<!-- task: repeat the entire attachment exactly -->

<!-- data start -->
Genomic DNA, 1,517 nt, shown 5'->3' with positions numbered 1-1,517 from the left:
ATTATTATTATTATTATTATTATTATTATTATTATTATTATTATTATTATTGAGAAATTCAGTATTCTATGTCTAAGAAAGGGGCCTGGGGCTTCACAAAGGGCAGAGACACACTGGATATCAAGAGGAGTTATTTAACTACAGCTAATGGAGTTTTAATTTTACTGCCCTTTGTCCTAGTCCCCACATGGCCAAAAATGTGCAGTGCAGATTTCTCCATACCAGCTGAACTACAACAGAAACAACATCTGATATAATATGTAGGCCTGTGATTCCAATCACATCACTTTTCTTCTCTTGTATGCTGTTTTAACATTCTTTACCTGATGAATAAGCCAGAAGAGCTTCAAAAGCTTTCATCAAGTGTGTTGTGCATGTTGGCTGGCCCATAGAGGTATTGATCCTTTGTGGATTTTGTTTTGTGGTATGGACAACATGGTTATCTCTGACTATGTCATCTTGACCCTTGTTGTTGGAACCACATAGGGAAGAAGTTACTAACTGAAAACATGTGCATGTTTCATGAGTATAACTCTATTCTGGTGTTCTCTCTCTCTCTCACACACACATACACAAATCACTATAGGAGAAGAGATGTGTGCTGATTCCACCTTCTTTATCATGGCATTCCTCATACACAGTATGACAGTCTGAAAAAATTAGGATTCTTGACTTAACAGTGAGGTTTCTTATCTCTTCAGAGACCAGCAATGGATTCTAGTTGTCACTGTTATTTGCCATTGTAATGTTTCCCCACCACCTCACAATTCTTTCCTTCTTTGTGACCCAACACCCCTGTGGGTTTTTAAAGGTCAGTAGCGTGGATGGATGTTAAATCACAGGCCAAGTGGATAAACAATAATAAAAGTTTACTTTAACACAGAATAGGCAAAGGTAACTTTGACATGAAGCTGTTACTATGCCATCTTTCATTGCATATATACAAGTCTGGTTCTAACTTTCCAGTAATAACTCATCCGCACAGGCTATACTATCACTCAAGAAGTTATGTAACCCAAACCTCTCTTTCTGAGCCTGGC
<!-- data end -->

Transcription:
Genomic DNA, 1,517 nt, shown 5'->3' with positions numbered 1-1,517 from the left:
ATTATTATTATTATTATTATTATTATTATTATTATTATTATTATTATTATTGAGAAATTCAGTATTCTATGTCTAAGAAAGGGGCCTGGGGCTTCACAAAGGGCAGAGACACACTGGATATCAAGAGGAGTTATTTAACTACAGCTAATGGAGTTTTAATTTTACTGCCCTTTGTCCTAGTCCCCACATGGCCAAAAATGTGCAGTGCAGATTTCTCCATACCAGCTGAACTACAACAGAAACAACATCTGATATAATATGTAGGCCTGTGATTCCAATCACATCACTTTTCTTCTCTTGTATGCTGTTTTAACATTCTTTACCTGATGAATAAGCCAGAAGAGCTTCAAAAGCTTTCATCAAGTGTGTTGTGCATGTTGGCTGGCCCATAGAGGTATTGATCCTTTGTGGATTTTGTTTTGTGGTATGGACAACATGGTTATCTCTGACTATGTCATCTTGACCCTTGTTGTTGGAACCACATAGGGAAGAAGTTACTAACTGAAAACATGTGCATGTTTCATGAGTATAACTCTATTCTGGTGTTCTCTCTCTCTCTCACACACACATACACAAATCACTATAGGAGAAGAGATGTGTGCTGATTCCACCTTCTTTATCATGGCATTCCTCATACACAGTATGACAGTCTGAAAAAATTAGGATTCTTGACTTAACAGTGAGGTTTCTTATCTCTTCAGAGACCAGCAATGGATTCTAGTTGTCACTGTTATTTGCCATTGTAATGTTTCCCCACCACCTCACAATTCTTTCCTTCTTTGTGACCCAACACCCCTGTGGGTTTTTAAAGGTCAGTAGCGTGGATGGATGTTAAATCACAGGCCAAGTGGATAAACAATAATAAAAGTTTACTTTAACACAGAATAGGCAAAGGTAACTTTGACATGAAGCTGTTACTATGCCATCTTTCATTGCATATATACAAGTCTGGTTCTAACTTTCCAGTAATAACTCATCCGCACAGGCTATACTATCACTCAAGAAGTTATGTAACCCAAACCTCTCTTTCTGAGCCTGGC